First make the stuffing. Heat the olive oil in a pan and fry the onions and bacon over a medium heat for 4-6 minutes, or until the onions are soft and golden. Stir in the garlic, orange zest and juice and let the mixture bubble for one minute. Tip the contents of the pan into a large mixing bowl and add all the remaining stuffing ingredients. Using your fingers, gently combine the mixture. Don't overwork it, or it will turn mushy. At this point, it's a good idea to test the stuffing for seasoning. Press a small ball of stuffing into a little patty and fry it in hot oil until lightly browned. Taste the mixture and add more salt, pepper and other seasonings of your choice if necessary. Cover the stuffing and set aside.

Now butterfly the turkey. Unwrap the bird and remove the plastic packet of giblets. (You can use these for the stock if you like but because I'm not a fan of gizzardy-looking or offally bits, I always fish out the neck of the bird and give the rest to the dogs.) Rinse the turkey with cold water, inside and out, and pat it dry using kitchen paper. Remove the pop-up plastic device (that is, the cooking indicator) stuck into the breast.  Place the turkey, breast side down and with the ends of the drumsticks facing you, on a big chopping board. Cut off the pope's nose and set it aside for the gravy. Using a pair of heavy kitchen scissors or a sharp knife, cut out the backbone by making a long incision on either side of the spinal column, crunching right through any small ribs you encounter. This is a bit of a grisly task, but be bold, and don't worry if your cuts are ragged.  Set the backbone aside for the stock. Turn the turkey around so the ends of the drumsticks are facing away from you and snip through the small, tough band of cartilage that connects the two breasts at the neck end. Now turn the bird over so it’s skin side up and bring your fist down smartly between the breasts to break the breast bone. Flatten out the turkey with the heel of your hand. Tuck the wing tips under and behind the bird. You'll end up with what looks like a buxom and knock-kneed person lying on her back with her hands on her hips (very comical, a butterflied turkey looks!).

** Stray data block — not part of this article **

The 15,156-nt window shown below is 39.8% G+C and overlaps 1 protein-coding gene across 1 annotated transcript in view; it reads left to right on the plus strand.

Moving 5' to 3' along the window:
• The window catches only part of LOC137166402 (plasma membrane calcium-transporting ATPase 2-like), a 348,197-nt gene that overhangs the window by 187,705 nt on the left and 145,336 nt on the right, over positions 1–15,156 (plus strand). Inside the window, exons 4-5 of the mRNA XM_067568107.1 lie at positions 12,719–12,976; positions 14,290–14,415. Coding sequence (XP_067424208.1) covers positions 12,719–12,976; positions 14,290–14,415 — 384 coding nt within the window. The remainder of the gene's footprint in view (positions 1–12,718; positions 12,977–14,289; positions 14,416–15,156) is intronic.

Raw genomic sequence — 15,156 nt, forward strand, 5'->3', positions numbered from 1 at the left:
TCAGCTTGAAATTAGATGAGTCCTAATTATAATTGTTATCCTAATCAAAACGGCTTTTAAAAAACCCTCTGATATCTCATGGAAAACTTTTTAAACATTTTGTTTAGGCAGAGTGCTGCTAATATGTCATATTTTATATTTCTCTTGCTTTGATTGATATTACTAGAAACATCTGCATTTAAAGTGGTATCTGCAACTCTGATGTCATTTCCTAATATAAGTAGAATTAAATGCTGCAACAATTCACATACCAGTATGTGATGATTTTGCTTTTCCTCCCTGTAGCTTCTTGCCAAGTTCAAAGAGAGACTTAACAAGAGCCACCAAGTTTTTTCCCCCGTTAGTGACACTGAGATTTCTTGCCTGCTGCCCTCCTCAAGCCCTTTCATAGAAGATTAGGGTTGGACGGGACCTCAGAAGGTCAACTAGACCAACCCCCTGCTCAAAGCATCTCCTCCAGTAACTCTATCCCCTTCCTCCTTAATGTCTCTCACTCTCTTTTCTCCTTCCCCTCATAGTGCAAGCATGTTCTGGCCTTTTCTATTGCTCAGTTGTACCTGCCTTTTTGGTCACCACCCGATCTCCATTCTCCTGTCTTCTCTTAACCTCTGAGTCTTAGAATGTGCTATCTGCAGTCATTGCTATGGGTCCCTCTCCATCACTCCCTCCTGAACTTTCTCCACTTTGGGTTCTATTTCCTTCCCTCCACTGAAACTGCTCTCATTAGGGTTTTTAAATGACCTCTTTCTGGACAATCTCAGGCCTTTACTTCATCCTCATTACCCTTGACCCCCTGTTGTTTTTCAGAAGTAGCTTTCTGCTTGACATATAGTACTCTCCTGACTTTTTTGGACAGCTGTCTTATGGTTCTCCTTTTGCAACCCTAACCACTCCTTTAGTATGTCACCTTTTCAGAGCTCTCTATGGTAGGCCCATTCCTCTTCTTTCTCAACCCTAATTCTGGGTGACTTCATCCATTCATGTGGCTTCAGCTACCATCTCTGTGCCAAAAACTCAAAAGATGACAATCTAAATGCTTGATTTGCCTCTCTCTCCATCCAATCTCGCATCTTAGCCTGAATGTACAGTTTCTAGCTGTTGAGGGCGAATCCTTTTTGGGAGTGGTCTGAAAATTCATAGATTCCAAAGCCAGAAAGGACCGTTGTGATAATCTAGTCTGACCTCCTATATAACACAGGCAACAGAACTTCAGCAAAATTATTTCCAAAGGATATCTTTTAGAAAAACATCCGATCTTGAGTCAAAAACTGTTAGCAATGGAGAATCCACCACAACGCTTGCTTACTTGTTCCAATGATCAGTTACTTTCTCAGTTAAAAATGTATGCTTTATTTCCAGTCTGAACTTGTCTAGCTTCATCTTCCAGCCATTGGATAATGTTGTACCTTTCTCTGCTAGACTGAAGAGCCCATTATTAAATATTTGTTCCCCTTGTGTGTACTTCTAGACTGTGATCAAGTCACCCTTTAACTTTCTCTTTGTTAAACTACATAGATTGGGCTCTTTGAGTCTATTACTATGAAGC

Christmas Recipe: Butterflied Turkey with a Ricotta, Nut and Apricot Stuffing

Starting a the neck end, slip your hand under the skin over the breast and gently loosen it to form a pocket (use a hooked finger to break through the membrane connecting the breast to the skin). Now push your hand deeper under the turkey skin and separate the skin over the thighs and thicker parts of the drumsticks in the same way (turkey skin is elastic and quite tough, so have no fear about fearlessly plunging in, Mr Bean style). Pack half the stuffing into the pockets over the thighs and drumsticks, and the remaining half over the breasts. Gently pat the skin to smooth and even out the stuffing.  Pull the neck skin down and under the turkey and secure it with toothpicks.